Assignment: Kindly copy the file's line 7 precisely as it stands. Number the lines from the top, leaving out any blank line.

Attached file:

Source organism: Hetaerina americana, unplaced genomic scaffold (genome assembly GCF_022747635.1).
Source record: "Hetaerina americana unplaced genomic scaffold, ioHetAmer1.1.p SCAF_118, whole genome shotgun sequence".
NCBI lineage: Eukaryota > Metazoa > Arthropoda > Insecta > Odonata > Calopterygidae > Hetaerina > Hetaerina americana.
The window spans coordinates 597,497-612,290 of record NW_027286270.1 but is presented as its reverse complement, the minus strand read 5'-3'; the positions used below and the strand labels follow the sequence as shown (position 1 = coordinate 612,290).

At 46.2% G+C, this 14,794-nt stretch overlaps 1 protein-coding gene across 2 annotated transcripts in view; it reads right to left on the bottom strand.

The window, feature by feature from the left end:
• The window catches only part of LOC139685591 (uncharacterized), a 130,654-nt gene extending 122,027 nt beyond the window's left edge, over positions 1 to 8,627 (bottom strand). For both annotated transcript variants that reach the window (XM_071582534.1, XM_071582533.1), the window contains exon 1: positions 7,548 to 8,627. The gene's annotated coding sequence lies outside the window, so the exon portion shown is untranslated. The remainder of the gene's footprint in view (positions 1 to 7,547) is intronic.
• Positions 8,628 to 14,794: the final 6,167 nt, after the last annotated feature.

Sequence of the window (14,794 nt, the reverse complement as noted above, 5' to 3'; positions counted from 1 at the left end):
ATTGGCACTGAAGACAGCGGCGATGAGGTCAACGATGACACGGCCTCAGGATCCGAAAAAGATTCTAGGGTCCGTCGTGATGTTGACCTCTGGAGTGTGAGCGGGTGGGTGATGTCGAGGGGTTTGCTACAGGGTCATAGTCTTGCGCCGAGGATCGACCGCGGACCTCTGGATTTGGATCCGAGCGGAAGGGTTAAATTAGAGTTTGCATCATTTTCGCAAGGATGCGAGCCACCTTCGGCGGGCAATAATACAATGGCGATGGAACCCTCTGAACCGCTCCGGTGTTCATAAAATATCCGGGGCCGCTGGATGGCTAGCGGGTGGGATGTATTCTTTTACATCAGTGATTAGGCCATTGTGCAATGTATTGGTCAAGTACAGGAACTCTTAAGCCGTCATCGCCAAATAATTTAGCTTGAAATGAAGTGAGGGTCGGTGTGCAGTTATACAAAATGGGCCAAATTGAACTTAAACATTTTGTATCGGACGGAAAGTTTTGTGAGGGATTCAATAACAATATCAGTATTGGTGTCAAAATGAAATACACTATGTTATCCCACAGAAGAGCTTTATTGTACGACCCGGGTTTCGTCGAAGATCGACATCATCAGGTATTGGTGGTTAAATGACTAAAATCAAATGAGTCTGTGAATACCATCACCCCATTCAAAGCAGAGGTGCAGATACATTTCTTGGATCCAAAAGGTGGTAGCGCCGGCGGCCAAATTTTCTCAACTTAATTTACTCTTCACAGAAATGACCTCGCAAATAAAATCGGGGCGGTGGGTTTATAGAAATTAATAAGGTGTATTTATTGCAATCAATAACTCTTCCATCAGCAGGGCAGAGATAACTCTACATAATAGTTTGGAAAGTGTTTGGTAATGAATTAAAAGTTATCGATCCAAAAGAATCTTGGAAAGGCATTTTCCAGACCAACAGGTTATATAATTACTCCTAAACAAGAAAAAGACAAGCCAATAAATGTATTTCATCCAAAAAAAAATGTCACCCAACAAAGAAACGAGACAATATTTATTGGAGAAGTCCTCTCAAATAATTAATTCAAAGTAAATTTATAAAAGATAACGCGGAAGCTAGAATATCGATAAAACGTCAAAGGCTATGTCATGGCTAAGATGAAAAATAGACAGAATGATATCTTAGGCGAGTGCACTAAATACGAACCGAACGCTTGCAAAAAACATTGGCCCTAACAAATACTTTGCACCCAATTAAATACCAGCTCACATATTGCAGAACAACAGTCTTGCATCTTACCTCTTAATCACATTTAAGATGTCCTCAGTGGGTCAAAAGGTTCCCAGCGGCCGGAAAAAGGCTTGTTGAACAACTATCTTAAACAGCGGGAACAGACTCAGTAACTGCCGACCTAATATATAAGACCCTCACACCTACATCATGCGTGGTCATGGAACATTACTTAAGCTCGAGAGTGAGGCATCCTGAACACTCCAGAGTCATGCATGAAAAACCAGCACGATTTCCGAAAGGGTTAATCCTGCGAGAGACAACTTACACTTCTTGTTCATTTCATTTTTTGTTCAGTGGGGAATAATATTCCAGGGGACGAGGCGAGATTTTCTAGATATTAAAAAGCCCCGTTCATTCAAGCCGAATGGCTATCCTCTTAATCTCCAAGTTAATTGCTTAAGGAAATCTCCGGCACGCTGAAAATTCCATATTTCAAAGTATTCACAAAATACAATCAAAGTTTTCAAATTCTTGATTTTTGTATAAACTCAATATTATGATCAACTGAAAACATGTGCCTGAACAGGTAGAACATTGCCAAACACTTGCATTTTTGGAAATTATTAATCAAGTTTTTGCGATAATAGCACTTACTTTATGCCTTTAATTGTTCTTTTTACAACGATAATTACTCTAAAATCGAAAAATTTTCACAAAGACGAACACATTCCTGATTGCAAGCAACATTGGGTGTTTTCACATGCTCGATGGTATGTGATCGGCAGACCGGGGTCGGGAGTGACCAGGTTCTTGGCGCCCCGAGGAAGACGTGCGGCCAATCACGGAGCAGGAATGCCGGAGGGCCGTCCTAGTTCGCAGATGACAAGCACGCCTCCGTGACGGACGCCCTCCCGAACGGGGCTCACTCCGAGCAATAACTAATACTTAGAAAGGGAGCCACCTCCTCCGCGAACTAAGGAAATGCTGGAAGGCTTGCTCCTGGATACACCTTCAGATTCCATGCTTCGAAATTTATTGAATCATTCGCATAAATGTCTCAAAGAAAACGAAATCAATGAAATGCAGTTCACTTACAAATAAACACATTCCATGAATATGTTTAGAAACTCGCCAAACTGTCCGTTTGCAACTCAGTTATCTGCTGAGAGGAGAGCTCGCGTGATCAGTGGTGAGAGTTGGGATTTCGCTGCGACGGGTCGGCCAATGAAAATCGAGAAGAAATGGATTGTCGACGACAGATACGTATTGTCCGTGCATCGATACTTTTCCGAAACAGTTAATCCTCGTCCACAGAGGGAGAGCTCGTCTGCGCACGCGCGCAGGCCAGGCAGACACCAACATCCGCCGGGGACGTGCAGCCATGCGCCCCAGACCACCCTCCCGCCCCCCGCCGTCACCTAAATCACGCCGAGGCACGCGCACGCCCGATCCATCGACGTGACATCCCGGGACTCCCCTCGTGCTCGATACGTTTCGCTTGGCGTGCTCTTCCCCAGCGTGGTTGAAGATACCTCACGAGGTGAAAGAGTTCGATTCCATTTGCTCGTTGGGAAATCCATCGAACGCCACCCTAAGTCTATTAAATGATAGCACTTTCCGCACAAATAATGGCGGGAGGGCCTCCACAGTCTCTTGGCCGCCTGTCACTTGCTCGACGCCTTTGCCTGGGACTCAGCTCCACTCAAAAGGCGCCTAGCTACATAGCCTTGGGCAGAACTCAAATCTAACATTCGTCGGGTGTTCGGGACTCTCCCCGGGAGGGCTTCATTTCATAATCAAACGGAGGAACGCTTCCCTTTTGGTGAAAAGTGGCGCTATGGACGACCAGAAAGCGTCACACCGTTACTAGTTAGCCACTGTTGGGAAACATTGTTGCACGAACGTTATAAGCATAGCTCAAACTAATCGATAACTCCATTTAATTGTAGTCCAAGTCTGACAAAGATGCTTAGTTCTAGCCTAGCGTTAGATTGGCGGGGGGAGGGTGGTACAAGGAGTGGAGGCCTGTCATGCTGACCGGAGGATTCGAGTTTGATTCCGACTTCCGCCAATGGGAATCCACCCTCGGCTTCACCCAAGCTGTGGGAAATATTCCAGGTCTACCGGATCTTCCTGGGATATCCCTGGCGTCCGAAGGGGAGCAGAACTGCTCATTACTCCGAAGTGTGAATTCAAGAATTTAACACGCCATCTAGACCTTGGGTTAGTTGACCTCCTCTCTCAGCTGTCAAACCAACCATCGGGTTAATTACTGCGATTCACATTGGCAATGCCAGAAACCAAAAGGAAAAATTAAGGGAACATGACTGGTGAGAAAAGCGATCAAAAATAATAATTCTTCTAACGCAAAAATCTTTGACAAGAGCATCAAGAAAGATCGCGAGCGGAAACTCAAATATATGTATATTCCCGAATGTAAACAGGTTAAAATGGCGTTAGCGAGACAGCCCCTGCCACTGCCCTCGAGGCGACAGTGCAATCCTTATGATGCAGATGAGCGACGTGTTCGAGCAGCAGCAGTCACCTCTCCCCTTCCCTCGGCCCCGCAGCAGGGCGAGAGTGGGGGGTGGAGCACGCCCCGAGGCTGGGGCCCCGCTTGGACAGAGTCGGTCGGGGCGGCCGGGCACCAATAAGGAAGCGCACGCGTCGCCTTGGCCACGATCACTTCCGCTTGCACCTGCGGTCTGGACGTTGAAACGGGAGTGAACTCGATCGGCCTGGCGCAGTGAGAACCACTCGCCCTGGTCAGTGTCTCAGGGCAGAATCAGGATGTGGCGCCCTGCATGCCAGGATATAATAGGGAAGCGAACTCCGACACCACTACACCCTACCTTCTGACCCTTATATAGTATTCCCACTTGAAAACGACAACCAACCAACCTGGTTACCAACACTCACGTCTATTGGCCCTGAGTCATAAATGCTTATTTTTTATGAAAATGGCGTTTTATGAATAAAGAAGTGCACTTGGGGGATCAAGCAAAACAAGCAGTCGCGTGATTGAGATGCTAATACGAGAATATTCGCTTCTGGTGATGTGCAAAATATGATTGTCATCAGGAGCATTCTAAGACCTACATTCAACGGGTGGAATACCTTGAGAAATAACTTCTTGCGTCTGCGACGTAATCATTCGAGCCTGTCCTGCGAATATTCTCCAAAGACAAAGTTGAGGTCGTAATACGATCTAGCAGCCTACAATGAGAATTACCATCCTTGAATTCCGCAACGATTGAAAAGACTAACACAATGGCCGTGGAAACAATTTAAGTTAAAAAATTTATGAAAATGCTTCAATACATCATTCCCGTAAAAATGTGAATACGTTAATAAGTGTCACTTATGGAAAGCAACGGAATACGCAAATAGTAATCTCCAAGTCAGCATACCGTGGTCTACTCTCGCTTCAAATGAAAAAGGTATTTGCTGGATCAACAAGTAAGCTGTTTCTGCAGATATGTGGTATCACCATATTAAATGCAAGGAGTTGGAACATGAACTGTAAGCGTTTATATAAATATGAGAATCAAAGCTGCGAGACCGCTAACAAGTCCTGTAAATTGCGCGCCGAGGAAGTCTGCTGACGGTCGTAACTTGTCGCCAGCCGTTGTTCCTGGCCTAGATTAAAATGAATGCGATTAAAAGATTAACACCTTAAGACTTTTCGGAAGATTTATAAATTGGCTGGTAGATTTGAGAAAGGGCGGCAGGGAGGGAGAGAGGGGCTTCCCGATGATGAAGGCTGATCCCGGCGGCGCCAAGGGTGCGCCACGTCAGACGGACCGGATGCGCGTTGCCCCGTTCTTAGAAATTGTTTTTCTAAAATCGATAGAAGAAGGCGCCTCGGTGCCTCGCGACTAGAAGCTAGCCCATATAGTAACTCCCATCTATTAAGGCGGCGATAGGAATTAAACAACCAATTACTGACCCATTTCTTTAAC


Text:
• The window catches only part of LOC139685591 (uncharacterized), a 130,654-nt gene extending 122,027 nt beyond the window's left edge, over positions 1 to 8,627 (bottom strand). For both annotated transcript variants that reach the window (XM_071582534.1, XM_071582533.1), the window contains exon 1: positions 7,548 to 8,627. The gene's annotated coding sequence lies outside the window, so the exon portion shown is untranslated. The remainder of the gene's footprint in view (positions 1 to 7,547) is intronic.